Saturday, December 1, 2018

A False Economy Of Fraud Will Usher In A Hard Landing

A New Hospital On Every Corner A Sign Of Fraud
A false economy of fraud is created by seizing on a few positive numbers that can be spun and hyped to convince people all is well. Whether it is intentional misdirection and a case of economic fraud or people simply getting caught up in wishful thinking does not matter as much as the fact it is the forerunner of disappointment and generally results in a hard landing. recently when I was driving on a long trip I could not help but notice all the new hospitals and healthcare-related buildings lining the interstate in every city along the route, they speak volumes as to the economic revival of America post-2008 and Americans have the healthcare bills to prove it.

Healthcare with the expansion and the construction of huge facilities as well as fracking and drilling for oil reserves with a very short life that temporarily lower energy prices has massively added to Americas GDP quarter after quarter. We may be wowed by these huge expensive new building but on the flip side, it has resulted in the shuttering of many smaller local and rural hospitals and clinic that were adequate to care for patients at a much lower cost. Today many of these massive new hospitals that stand as monuments to Obamacare run far below capacity again confirming that planners with little skin in the game love to overspend the money of others but this extends well past healthcare and into housing, the auto sector, Wall Street, and most sectors or our economy.

An Ugly Chart Of National Debt

When the stock market started to wobble two months ago President Trump increasingly ratcheted up his attacks on Fed Chairman Jerome Powell for"ruining the party" by insisting on raising interest rates. Trump has painted the soaring stock market as proof of his skill in growing the economy and leading us forward. In truth, a flawed tax reform package that benefited the rich by fostering massive stock buybacks coupled with massive deficit spending has created the false illusion of prosperity.  Because of his polarizing political style and claims of economic acumen, Trump more than most Presidents will most likely be judged a success or failure based on his administration's economic results.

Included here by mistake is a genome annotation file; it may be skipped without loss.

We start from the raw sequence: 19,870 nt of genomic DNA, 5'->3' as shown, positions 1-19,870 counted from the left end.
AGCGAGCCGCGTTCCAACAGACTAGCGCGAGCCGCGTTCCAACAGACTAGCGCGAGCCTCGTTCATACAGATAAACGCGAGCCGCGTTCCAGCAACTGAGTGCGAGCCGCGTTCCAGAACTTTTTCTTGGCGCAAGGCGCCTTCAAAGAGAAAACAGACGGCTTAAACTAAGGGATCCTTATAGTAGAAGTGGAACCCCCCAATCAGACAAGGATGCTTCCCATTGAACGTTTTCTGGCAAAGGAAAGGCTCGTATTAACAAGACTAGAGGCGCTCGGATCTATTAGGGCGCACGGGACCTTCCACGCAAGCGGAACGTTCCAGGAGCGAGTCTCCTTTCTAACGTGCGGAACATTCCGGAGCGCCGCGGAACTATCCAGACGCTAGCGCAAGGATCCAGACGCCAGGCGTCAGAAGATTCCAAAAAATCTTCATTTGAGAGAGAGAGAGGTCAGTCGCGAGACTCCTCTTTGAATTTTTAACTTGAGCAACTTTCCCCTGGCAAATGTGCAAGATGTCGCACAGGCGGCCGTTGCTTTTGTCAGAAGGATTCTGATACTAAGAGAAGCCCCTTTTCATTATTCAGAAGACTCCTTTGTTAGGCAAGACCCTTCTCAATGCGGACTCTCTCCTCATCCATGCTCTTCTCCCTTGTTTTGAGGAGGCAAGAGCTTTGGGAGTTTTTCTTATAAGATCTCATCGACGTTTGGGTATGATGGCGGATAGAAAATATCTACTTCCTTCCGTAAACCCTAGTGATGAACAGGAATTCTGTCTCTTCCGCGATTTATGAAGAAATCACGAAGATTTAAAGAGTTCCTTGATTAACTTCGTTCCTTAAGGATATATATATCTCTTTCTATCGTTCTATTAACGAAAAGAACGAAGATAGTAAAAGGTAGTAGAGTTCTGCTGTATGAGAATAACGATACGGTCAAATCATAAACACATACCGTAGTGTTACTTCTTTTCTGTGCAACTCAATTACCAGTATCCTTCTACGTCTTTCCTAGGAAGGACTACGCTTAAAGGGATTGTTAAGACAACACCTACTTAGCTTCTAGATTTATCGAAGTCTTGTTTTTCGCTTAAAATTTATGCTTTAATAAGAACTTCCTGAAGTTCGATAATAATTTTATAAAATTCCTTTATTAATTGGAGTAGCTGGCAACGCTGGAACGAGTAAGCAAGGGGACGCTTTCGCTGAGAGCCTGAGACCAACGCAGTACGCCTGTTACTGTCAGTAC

From Trump's point of view, there's no good reason why the central bank should not wait another 2-6 years before taking away the punch bowl but the fact is a great number of market participants have already allowed cheap money go to their heads and are cruising for a bruising when reality hits the fan. It is important to remember a false economy lacks sustainability but at the same time generates skewed data which often can be used to foster the feeling that something very positive is really occurring. We saw this in Europe last year when optimism was in full boom but today find the area again struggling and mired in slow growth.

The Infallibility Of The Titanic Was Proven Wrong
Some of how people have interpreted what we have seen happening in the markets remind me of the infamous line that some attribute to a porter in Southampton just before the maiden voyage of the Titanic who stated that "even God couldn't sink this ship." The degree of complacency built into this market from years of investors adopting the mentality that buying any dip would yield huge profits flies in the face of how markets really work. It has been pointed out many times that the economy constructed since the 2008 economic crisis has been built on debt, deficit government spending, and credit expansion based on low-interest rates that bring future consumption forward and increase speculation.

While government spending has proven to supplement the economy, history shows that over the long run government spending is a poor substitute for the free market in allocating capital to where it is most effective. A large part our perception of a booming economy flows from the low unemployment rate issued by the Bureau of Labor statistics which is based on employees "who did any work for pay or profit" during the week being surveyed, this includes part-time workers who are employed for just one hour a week. The unemployment rate also fails to include a large number of Americans who have given up looking or simply chosen not to work in recent years. The speed at which companies such as GM and GE have seemed to pullback should act as a reminder of how rapidly "Now Hiring" signs can be pulled from a window.

1 comment: